Puscifer thrives on the unexpected, the weird, and not doing what an audience anticipates at a normal rock show.
Puscifer, the brainchild of Tool and A Perfect Circle front man Maynard James Keenan, is now 10 years old. With three groundbreaking studio albums, remixes, and singles under their belts and many, many tours, Puscifer is no longer some new side project or indulgence. Keenan, lead guitarist Mat Mitchell, bassist Paul Barker, drummer Jeff Friedl, keyboardist/vocalist Mahsa Zargaran, and vocalist/guitarist Carina Round continue their Money Shot, Round II Tour as they traverse the States from coast-to-coast.
I was able to catch up with Round during a busy day of interviews, sound checks, and shows.
Are you in Pittsburgh today? What do you do before the shows?
Yes, I’m in Pittsburgh, Pennsylvania, today. I didn’t do much of anything today. Yesterday, I found a Bikram Yoga class within driving or Uber distance. There hasn’t been a lot of working out for me, so I need it, and I made it a priority. I also like going to places with art things…galleries. [Laughs] Wow, I guess you picked the wrong person to ask questions today. [Laughs]
How is the tour progressing so far?
Great. The audiences have been really receptive. Puscifer thrives on the unexpected, the weird, and not doing what an audience anticipates at a normal rock show. I think our fans are more open-minded to what we do. We can pretty much do whatever we want, and people will be up for it.
I think some people know the story of how you came to join Puscifer, but some may not. Walk us through that process, if you would.
Mat Mitchell saw me play my own music at a venue in L.A. three years prior. Then Juliette [Commagere], the original member, dropped out; she couldn’t do the tour because she was promoting her own record. I auditioned; I guess that’s what you would call it. I went to Jerome [Arizona], and I showed up at Maynard’s home covered in bedbug bites, and I looked like the Elephant Woman. I did a show in Las Vegas with a friend a few nights before, and our hotel was completely riddled with them.
I sang “Humbling River.” I think that my audition was just to make sure I wasn’t either insane, terrible, or to make sure I wanted the gig. Mat was basically vouching for me, and Maynard just wanted to meet me. We drank some wine after the audition, and I stayed there for a few days. It’s impossible to be around him and not enjoy at least one glass of great wine. Wine and my bedbug medication were a strange combination. [Laughs]
You were pretty established as a songwriter, vocalist, and instrumentalist before working with Puscifer. I heard you worked with some big names, like Dave Stewart and Brian Eno. Were you still in England then?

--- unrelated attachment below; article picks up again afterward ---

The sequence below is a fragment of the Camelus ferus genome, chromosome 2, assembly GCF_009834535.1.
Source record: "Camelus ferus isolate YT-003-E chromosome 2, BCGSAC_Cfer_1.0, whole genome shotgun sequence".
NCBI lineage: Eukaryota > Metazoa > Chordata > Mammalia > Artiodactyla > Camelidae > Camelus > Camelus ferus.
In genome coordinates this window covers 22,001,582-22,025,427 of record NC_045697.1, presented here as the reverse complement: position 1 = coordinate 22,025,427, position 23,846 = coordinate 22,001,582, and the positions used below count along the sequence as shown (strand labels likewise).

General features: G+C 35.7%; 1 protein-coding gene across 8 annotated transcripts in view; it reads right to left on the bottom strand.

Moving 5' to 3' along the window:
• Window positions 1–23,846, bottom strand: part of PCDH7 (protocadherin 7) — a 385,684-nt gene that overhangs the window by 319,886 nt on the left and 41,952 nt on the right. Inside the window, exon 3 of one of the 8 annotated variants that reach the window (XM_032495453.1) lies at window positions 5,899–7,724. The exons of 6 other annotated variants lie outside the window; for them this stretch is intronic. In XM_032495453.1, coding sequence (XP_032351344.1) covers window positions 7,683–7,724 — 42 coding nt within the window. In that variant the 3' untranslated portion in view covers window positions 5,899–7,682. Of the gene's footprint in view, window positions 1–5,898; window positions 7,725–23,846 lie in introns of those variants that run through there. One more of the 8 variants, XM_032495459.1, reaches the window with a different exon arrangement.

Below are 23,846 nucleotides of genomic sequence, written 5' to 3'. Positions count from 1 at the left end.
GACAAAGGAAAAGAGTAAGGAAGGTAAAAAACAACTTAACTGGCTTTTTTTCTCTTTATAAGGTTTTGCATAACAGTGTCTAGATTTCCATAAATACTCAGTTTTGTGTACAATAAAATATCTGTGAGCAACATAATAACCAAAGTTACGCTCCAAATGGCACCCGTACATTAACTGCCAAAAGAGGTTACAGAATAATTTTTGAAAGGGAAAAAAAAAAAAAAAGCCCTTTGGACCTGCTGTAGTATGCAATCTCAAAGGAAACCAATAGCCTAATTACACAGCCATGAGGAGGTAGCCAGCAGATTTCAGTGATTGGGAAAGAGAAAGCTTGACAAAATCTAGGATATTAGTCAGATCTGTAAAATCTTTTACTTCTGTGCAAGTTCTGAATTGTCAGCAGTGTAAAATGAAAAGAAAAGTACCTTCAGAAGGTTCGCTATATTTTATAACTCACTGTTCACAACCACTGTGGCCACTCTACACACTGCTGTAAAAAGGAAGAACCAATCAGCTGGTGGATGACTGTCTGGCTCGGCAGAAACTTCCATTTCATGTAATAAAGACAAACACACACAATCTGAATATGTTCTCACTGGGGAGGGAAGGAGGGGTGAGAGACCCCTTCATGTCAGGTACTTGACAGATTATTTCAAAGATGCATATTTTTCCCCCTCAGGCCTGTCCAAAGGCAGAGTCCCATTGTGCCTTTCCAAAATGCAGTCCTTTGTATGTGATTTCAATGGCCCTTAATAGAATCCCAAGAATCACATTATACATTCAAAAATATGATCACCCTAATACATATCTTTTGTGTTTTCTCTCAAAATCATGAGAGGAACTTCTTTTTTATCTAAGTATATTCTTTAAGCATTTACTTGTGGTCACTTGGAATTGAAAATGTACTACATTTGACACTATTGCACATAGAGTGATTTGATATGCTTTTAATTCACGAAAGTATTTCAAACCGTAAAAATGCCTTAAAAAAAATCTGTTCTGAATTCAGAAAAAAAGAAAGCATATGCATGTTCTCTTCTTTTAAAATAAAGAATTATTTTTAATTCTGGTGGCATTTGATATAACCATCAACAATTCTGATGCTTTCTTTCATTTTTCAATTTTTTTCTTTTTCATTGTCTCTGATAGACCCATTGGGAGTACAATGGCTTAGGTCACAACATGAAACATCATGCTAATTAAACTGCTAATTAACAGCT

I was already in the States when Mat reached out. I lived in [Los Angeles] for five years or so. I put my first record out in England and Dave Stewart [Eurythmics] picked me up. I signed to his label, and [the album] didn’t get picked up. Then I released it myself and Dave picked it up again. Finally, Jimmy Iovine [Interscope Records] picked it up for the U.S. I had four records out before meeting Mat; I put Tigermending out while touring with Puscifer.
As for Eno, Dave Stewart and I go back nearly 15 years or so. Dave knows Brian Eno, and that’s how I was introduced. He gave me a track that he and Brian had worked on in Eno’s studio during the ’80s. Brian gave me a keyboard synth line, and he said, “Write a song around this.” Before I put it on the record, I sent it to Brian and Dave. We [Eno and I] wrote together, but we never met. It was more of a long-distance collaboration.
Are you able to write while you’re on tour?
Yes, of course, but it’s harder to do. I can’t just sit down for 30 minutes and write; I need days or weeks of being locked up in a room to write properly. I can write lyrics but not music, or put together a whole idea. There’s not a lot of time on the road, and I’m not in the proper frame of mind.
Your live performances are so theatrical, beautiful, and even absurd or humorous. Do each of you have a say in the presentation of your live events?
It’s really between Mat and Maynard; it’s those two that are the brains behind the show. We have meetings, and Maynard has crazy ideas. We can throw in an idea or two, but it’s those two that really call the shots.
Maynard throws out some wild ideas, and we try to make it work. The craziest idea was doing an entire show performing all our songs as country versions. That was the beginning for me, so I just kind of said nothing and was baffled. Now it would just be water off the duck’s back.
Is Puscifer a democracy or a benevolent dictatorship?
Mainly it’s a vehicle for Maynard’s vision. Mat and Maynard are the core songwriters, and then I come in and add something now and then. In terms of the creative process, if you’re there at the time it’s being created, and your ideas get used, then you get publishing on it. It’s a democracy in a way, because no one is telling you what to do. If your gift is being used, and if it’s part of the process; then you can do with it what you want. It’s ultimately the producer’s choice. No one is micromanaging, but it is a selective process that has to happen.
How would you explain songwriting to a nonmusician?